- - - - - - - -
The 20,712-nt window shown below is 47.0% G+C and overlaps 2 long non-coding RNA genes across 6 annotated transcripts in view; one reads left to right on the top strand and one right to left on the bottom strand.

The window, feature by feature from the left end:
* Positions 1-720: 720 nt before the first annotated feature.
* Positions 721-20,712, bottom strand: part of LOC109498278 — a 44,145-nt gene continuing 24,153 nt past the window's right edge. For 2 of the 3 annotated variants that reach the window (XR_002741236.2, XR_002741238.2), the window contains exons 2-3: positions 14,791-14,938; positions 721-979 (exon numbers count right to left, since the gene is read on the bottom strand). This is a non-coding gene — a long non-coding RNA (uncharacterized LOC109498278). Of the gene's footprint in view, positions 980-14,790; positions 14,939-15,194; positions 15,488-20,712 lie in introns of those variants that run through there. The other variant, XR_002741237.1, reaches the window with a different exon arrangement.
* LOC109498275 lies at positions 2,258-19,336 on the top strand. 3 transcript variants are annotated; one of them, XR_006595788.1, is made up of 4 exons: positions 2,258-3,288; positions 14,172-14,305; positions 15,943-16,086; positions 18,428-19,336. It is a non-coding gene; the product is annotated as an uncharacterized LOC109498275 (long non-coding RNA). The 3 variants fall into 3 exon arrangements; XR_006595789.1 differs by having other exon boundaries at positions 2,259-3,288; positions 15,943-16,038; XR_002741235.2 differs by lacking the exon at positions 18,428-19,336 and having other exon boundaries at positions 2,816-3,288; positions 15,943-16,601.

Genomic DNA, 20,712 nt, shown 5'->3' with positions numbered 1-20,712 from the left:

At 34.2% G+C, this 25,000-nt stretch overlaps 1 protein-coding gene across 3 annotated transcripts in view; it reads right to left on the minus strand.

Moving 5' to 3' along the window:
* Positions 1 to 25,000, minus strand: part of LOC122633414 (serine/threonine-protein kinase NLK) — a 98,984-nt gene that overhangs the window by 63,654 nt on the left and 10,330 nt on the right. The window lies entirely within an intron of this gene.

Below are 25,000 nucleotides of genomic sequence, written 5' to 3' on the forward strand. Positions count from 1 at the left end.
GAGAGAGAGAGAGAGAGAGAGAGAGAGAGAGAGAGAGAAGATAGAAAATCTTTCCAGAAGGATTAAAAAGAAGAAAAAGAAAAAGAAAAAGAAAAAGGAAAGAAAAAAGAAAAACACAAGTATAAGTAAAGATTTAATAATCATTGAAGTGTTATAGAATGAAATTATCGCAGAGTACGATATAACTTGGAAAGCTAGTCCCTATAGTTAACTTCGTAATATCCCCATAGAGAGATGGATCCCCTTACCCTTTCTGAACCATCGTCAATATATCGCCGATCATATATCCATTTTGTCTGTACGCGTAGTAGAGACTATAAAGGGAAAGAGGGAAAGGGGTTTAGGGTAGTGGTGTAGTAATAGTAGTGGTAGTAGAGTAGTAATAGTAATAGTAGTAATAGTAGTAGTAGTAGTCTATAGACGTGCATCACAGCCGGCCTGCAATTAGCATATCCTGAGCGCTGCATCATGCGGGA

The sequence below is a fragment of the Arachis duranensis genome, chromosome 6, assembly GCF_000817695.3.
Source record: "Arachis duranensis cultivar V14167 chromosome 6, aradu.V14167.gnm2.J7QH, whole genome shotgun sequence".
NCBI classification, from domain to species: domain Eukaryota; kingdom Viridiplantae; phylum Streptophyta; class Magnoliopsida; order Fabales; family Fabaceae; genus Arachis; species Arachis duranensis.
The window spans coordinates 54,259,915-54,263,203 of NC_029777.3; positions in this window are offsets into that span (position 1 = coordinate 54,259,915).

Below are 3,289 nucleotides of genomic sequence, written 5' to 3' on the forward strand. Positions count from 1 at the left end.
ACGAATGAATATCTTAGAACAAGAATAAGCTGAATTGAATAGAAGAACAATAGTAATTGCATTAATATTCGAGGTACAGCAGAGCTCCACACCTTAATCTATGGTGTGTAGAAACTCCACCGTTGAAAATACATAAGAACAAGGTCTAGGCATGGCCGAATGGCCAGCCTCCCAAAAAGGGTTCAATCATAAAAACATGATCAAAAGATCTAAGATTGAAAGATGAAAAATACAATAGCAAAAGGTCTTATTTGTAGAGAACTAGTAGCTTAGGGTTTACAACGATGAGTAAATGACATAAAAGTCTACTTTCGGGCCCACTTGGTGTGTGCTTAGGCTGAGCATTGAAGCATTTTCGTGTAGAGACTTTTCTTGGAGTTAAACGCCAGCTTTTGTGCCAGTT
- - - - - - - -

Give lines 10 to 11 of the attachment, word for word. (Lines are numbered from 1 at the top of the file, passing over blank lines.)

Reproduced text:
Below are 25,000 nucleotides of genomic sequence, written 5' to 3' on the forward strand. Positions count from 1 at the left end.
GAGAGAGAGAGAGAGAGAGAGAGAGAGAGAGAGAGAGAAGATAGAAAATCTTTCCAGAAGGATTAAAAAGAAGAAAAAGAAAAAGAAAAAGAAAAAGGAAAGAAAAAAGAAAAACACAAGTATAAGTAAAGATTTAATAATCATTGAAGTGTTATAGAATGAAATTATCGCAGAGTACGATATAACTTGGAAAGCTAGTCCCTATAGTTAACTTCGTAATATCCCCATAGAGAGATGGATCCCCTTACCCTTTCTGAACCATCGTCAATATATCGCCGATCATATATCCATTTTGTCTGTACGCGTAGTAGAGACTATAAAGGGAAAGAGGGAAAGGGGTTTAGGGTAGTGGTGTAGTAATAGTAGTGGTAGTAGAGTAGTAATAGTAATAGTAGTAATAGTAGTAGTAGTAGTCTATAGACGTGCATCACAGCCGGCCTGCAATTAGCATATCCTGAGCGCTGCATCATGCGGGA